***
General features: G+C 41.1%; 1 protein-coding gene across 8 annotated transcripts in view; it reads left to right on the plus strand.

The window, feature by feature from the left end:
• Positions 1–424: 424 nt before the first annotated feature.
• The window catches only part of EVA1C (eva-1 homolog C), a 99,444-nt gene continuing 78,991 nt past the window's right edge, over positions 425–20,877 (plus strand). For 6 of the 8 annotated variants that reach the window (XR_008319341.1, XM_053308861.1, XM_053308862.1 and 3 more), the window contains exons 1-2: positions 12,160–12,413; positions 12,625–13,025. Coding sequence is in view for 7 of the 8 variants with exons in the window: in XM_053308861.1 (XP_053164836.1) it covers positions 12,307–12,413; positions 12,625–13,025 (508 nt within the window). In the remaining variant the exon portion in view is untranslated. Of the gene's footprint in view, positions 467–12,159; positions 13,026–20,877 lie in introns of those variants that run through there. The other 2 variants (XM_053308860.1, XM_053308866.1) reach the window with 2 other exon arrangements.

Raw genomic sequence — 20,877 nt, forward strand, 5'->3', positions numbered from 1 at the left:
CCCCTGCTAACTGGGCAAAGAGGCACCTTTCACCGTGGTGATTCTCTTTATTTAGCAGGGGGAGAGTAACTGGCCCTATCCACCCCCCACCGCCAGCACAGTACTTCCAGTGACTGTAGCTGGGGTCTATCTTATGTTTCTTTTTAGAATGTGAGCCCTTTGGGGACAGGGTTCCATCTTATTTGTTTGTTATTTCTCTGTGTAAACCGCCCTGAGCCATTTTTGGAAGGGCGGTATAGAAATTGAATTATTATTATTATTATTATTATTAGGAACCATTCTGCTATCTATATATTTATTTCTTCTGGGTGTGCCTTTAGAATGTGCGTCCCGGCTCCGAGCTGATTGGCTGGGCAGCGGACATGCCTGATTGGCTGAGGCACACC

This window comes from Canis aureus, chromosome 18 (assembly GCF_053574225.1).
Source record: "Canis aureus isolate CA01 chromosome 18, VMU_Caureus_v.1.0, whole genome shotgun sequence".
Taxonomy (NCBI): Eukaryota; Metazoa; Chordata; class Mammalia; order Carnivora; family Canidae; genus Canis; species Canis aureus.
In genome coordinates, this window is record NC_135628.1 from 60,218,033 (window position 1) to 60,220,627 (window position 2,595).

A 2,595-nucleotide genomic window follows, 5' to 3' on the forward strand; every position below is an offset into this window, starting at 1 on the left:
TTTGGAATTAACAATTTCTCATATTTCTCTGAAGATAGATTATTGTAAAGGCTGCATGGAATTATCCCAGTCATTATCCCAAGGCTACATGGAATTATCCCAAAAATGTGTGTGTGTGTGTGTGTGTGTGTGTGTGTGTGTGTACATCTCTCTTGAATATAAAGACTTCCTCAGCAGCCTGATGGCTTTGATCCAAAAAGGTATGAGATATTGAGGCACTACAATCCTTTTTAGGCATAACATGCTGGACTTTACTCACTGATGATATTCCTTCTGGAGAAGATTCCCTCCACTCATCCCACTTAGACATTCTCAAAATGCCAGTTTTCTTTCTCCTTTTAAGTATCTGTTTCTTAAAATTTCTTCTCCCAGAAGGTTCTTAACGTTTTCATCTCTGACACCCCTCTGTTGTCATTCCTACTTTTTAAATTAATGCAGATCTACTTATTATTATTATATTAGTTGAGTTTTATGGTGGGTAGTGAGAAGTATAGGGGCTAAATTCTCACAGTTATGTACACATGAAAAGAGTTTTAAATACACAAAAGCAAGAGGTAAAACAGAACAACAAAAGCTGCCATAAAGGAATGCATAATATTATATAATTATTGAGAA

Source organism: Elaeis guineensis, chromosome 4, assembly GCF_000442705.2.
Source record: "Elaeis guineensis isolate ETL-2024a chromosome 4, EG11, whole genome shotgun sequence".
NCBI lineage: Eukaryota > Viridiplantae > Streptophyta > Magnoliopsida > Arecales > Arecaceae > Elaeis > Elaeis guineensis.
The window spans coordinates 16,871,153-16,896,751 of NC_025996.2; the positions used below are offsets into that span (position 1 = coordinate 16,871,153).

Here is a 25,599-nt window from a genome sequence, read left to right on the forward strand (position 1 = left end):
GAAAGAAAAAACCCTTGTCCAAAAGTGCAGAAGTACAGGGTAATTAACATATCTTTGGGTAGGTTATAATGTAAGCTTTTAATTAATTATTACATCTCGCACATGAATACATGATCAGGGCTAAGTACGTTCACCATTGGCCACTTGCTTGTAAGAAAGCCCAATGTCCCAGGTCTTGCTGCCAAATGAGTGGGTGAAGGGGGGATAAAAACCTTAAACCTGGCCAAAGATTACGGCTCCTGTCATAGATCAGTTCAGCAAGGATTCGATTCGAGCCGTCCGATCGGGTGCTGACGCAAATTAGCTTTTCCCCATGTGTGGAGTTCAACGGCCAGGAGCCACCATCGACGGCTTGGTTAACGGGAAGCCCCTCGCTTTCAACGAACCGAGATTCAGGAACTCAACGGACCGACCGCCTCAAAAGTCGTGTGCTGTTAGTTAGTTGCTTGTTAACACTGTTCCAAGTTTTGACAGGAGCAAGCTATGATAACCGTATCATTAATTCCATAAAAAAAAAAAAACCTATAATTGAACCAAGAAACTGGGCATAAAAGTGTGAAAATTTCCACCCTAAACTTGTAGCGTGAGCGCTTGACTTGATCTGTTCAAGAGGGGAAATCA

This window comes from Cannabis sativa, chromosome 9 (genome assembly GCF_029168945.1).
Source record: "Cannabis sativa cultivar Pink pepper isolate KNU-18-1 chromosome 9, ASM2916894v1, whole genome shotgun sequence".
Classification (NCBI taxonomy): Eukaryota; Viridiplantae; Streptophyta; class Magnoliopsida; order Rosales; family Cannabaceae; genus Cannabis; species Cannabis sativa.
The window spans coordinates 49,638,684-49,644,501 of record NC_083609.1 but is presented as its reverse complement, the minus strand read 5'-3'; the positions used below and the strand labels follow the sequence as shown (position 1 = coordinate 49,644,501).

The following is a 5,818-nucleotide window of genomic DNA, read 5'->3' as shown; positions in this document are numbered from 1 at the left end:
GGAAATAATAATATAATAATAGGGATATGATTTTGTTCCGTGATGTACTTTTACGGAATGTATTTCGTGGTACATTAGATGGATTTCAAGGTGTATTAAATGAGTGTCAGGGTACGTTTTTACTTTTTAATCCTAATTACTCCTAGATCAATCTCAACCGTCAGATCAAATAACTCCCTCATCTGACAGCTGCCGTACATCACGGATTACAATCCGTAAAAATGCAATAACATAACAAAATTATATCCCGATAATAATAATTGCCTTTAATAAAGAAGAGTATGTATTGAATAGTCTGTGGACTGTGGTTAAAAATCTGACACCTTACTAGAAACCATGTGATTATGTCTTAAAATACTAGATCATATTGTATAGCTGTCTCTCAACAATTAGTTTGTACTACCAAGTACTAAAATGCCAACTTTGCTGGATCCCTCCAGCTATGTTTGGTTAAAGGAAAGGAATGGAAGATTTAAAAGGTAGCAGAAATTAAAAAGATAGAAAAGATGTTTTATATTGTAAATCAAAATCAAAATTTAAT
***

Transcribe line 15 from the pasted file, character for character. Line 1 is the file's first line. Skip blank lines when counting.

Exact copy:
NCBI lineage: Eukaryota > Viridiplantae > Streptophyta > Magnoliopsida > Arecales > Arecaceae > Elaeis > Elaeis guineensis.